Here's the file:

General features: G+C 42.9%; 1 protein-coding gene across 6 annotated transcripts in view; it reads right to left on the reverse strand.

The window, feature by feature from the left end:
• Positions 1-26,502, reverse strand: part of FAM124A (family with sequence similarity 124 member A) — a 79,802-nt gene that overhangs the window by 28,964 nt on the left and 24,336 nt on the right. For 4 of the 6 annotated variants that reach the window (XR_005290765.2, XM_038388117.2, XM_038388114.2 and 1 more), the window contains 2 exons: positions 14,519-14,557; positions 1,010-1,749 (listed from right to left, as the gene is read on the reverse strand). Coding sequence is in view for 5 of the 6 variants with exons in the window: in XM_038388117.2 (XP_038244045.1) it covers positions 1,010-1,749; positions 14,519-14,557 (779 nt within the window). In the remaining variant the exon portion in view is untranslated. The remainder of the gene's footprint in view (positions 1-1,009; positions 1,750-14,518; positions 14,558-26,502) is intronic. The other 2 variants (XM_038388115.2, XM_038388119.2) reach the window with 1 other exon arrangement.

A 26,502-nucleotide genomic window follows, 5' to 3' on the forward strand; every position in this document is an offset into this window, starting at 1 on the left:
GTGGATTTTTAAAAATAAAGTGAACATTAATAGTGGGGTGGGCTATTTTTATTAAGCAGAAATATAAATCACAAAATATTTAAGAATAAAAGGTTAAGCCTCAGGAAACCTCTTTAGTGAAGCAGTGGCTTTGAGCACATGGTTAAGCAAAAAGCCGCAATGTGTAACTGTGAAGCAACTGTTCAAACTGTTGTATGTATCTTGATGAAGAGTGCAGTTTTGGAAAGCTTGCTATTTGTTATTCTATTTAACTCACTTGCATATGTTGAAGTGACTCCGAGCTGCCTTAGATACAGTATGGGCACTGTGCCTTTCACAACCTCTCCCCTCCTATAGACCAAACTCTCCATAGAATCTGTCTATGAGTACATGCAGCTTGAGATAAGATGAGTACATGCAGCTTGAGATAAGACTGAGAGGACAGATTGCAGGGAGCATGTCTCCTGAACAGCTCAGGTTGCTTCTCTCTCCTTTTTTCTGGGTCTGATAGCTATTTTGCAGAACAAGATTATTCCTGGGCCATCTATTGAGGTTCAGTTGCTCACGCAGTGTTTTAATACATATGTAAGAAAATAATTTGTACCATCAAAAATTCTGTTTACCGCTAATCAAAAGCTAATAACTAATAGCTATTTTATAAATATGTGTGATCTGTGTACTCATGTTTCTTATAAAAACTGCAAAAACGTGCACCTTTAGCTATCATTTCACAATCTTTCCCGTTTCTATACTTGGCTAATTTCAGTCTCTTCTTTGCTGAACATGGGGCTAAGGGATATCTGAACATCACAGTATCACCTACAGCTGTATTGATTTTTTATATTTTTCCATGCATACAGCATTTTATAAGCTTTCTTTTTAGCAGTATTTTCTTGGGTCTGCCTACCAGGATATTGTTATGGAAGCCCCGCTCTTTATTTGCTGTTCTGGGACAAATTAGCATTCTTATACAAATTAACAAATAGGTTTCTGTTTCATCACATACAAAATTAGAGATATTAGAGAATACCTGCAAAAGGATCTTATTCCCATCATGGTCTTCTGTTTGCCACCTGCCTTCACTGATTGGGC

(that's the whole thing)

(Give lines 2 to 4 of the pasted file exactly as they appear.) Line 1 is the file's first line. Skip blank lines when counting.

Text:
The window, feature by feature from the left end:
• Positions 1-26,502, reverse strand: part of FAM124A (family with sequence similarity 124 member A) — a 79,802-nt gene that overhangs the window by 28,964 nt on the left and 24,336 nt on the right. For 4 of the 6 annotated variants that reach the window (XR_005290765.2, XM_038388117.2, XM_038388114.2 and 1 more), the window contains 2 exons: positions 14,519-14,557; positions 1,010-1,749 (listed from right to left, as the gene is read on the reverse strand). Coding sequence is in view for 5 of the 6 variants with exons in the window: in XM_038388117.2 (XP_038244045.1) it covers positions 1,010-1,749; positions 14,519-14,557 (779 nt within the window). In the remaining variant the exon portion in view is untranslated. The remainder of the gene's footprint in view (positions 1-1,009; positions 1,750-14,518; positions 14,558-26,502) is intronic. The other 2 variants (XM_038388115.2, XM_038388119.2) reach the window with 1 other exon arrangement.

A 26,502-nucleotide genomic window follows, 5' to 3' on the forward strand; every position in this document is an offset into this window, starting at 1 on the left: